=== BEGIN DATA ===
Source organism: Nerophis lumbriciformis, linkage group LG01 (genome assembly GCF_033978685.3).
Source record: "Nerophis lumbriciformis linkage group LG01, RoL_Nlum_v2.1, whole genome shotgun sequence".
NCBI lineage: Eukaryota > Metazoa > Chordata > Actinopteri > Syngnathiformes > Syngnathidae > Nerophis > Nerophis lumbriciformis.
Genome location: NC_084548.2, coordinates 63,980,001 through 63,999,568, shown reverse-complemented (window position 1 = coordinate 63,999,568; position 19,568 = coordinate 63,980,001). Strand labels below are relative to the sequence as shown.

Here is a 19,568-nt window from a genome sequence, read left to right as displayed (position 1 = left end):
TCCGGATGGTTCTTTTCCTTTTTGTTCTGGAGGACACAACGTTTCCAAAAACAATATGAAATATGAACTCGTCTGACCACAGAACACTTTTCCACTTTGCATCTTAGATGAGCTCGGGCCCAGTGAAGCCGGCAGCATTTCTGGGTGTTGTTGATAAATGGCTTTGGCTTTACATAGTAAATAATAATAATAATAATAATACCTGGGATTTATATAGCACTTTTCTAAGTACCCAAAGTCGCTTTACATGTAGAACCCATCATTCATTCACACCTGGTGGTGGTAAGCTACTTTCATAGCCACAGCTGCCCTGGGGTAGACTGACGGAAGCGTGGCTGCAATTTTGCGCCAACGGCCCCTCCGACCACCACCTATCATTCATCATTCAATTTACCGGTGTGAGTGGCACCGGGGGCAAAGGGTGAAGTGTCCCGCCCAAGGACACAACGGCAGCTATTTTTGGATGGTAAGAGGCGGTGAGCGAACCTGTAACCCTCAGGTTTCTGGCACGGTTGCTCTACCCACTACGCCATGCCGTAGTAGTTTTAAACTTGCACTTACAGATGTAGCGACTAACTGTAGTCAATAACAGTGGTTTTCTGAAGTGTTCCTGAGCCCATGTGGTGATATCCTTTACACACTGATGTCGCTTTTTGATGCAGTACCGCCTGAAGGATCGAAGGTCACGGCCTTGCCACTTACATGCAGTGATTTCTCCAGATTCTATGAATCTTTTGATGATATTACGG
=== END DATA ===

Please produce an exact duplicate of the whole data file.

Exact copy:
Source organism: Nerophis lumbriciformis, linkage group LG01 (genome assembly GCF_033978685.3).
Source record: "Nerophis lumbriciformis linkage group LG01, RoL_Nlum_v2.1, whole genome shotgun sequence".
NCBI lineage: Eukaryota > Metazoa > Chordata > Actinopteri > Syngnathiformes > Syngnathidae > Nerophis > Nerophis lumbriciformis.
Genome location: NC_084548.2, coordinates 63,980,001 through 63,999,568, shown reverse-complemented (window position 1 = coordinate 63,999,568; position 19,568 = coordinate 63,980,001). Strand labels below are relative to the sequence as shown.

Here is a 19,568-nt window from a genome sequence, read left to right as displayed (position 1 = left end):
TCCGGATGGTTCTTTTCCTTTTTGTTCTGGAGGACACAACGTTTCCAAAAACAATATGAAATATGAACTCGTCTGACCACAGAACACTTTTCCACTTTGCATCTTAGATGAGCTCGGGCCCAGTGAAGCCGGCAGCATTTCTGGGTGTTGTTGATAAATGGCTTTGGCTTTACATAGTAAATAATAATAATAATAATAATACCTGGGATTTATATAGCACTTTTCTAAGTACCCAAAGTCGCTTTACATGTAGAACCCATCATTCATTCACACCTGGTGGTGGTAAGCTACTTTCATAGCCACAGCTGCCCTGGGGTAGACTGACGGAAGCGTGGCTGCAATTTTGCGCCAACGGCCCCTCCGACCACCACCTATCATTCATCATTCAATTTACCGGTGTGAGTGGCACCGGGGGCAAAGGGTGAAGTGTCCCGCCCAAGGACACAACGGCAGCTATTTTTGGATGGTAAGAGGCGGTGAGCGAACCTGTAACCCTCAGGTTTCTGGCACGGTTGCTCTACCCACTACGCCATGCCGTAGTAGTTTTAAACTTGCACTTACAGATGTAGCGACTAACTGTAGTCAATAACAGTGGTTTTCTGAAGTGTTCCTGAGCCCATGTGGTGATATCCTTTACACACTGATGTCGCTTTTTGATGCAGTACCGCCTGAAGGATCGAAGGTCACGGCCTTGCCACTTACATGCAGTGATTTCTCCAGATTCTATGAATCTTTTGATGATATTACGG